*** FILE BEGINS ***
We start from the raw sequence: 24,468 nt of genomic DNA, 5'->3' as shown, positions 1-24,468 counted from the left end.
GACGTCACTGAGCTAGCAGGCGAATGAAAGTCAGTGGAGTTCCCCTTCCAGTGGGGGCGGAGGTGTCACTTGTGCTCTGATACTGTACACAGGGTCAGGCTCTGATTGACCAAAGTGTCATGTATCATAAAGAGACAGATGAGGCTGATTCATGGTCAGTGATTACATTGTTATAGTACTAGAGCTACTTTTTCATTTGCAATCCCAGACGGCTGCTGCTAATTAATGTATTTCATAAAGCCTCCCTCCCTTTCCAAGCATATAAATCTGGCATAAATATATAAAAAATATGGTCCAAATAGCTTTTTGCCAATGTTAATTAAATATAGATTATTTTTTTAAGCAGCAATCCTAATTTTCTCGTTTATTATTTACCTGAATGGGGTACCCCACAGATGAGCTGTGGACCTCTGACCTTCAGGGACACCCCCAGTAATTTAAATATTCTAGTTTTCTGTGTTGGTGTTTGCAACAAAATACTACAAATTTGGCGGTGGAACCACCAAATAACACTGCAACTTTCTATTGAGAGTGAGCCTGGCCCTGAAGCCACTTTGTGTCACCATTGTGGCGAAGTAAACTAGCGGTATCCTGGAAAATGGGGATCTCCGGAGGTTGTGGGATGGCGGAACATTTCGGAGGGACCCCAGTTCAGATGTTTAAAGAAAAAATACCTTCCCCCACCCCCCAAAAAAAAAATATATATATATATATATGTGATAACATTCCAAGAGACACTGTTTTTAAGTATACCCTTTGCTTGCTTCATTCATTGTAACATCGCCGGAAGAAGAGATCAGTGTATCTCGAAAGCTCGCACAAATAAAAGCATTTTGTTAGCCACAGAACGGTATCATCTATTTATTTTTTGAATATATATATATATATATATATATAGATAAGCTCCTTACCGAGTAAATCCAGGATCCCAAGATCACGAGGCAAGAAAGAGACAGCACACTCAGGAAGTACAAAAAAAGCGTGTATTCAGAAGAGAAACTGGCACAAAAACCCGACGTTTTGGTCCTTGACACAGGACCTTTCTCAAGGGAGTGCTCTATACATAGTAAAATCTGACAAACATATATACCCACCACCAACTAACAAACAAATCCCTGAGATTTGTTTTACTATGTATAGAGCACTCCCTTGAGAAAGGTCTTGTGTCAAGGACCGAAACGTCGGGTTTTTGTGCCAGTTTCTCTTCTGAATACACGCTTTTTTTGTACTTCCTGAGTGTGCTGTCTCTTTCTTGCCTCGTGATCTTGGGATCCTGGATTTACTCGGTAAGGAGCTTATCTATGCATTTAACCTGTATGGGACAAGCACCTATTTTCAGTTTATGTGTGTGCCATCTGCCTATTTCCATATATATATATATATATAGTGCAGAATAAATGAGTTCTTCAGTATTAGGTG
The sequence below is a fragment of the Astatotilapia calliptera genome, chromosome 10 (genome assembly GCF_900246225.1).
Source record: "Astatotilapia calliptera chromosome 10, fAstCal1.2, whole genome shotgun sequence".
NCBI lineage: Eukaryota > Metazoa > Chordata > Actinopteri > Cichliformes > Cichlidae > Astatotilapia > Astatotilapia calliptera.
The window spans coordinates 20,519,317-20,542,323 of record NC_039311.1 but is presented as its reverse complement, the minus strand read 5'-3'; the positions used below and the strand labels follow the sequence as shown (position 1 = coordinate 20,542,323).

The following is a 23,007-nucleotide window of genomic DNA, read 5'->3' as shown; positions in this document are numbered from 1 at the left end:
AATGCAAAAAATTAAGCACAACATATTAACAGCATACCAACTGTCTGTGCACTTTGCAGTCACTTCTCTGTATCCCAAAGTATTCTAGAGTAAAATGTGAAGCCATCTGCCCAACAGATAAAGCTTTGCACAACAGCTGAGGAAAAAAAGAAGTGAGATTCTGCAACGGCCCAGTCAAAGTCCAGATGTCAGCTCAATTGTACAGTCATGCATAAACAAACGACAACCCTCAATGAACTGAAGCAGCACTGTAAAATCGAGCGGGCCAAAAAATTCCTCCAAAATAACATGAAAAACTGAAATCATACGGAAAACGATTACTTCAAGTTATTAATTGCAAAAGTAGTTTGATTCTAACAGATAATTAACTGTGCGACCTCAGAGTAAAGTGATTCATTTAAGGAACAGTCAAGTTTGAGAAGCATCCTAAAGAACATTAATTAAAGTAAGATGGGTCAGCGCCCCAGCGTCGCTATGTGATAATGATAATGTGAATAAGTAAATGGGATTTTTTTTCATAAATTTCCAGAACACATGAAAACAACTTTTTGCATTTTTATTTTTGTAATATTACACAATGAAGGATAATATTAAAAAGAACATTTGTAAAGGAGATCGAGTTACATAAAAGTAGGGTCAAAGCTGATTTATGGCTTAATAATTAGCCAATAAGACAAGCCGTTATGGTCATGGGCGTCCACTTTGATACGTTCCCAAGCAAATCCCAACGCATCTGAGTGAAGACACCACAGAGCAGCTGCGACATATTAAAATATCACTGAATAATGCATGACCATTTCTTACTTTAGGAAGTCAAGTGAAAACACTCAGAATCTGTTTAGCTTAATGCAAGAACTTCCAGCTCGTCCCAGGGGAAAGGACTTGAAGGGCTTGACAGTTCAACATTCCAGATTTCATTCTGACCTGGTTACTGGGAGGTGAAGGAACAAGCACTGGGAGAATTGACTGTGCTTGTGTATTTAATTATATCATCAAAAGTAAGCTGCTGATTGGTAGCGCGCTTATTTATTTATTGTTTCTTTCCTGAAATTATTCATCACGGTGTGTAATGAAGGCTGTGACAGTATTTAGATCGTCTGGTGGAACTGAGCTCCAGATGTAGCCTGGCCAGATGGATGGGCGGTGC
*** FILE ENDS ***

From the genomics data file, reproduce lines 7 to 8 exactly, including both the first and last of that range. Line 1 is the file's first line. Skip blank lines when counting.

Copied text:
The following is a 23,007-nucleotide window of genomic DNA, read 5'->3' as shown; positions in this document are numbered from 1 at the left end:
AATGCAAAAAATTAAGCACAACATATTAACAGCATACCAACTGTCTGTGCACTTTGCAGTCACTTCTCTGTATCCCAAAGTATTCTAGAGTAAAATGTGAAGCCATCTGCCCAACAGATAAAGCTTTGCACAACAGCTGAGGAAAAAAAGAAGTGAGATTCTGCAACGGCCCAGTCAAAGTCCAGATGTCAGCTCAATTGTACAGTCATGCATAAACAAACGACAACCCTCAATGAACTGAAGCAGCACTGTAAAATCGAGCGGGCCAAAAAATTCCTCCAAAATAACATGAAAAACTGAAATCATACGGAAAACGATTACTTCAAGTTATTAATTGCAAAAGTAGTTTGATTCTAACAGATAATTAACTGTGCGACCTCAGAGTAAAGTGATTCATTTAAGGAACAGTCAAGTTTGAGAAGCATCCTAAAGAACATTAATTAAAGTAAGATGGGTCAGCGCCCCAGCGTCGCTATGTGATAATGATAATGTGAATAAGTAAATGGGATTTTTTTTCATAAATTTCCAGAACACATGAAAACAACTTTTTGCATTTTTATTTTTGTAATATTACACAATGAAGGATAATATTAAAAAGAACATTTGTAAAGGAGATCGAGTTACATAAAAGTAGGGTCAAAGCTGATTTATGGCTTAATAATTAGCCAATAAGACAAGCCGTTATGGTCATGGGCGTCCACTTTGATACGTTCCCAAGCAAATCCCAACGCATCTGAGTGAAGACACCACAGAGCAGCTGCGACATATTAAAATATCACTGAATAATGCATGACCATTTCTTACTTTAGGAAGTCAAGTGAAAACACTCAGAATCTGTTTAGCTTAATGCAAGAACTTCCAGCTCGTCCCAGGGGAAAGGACTTGAAGGGCTTGACAGTTCAACATTCCAGATTTCATTCTGACCTGGTTACTGGGAGGTGAAGGAACAAGCACTGGGAGAATTGACTGTGCTTGTGTATTTAATTATATCATCAAAAGTAAGCTGCTGATTGGTAGCGCGCTTATTTATTTATTGTTTCTTTCCTGAAATTATTCATCACGGTGTGTAATGAAGGCTGTGACAGTATTTAGATCGTCTGGTGGAACTGAGCTCCAGATGTAGCCTGGCCAGATGGATGGGCGGTGC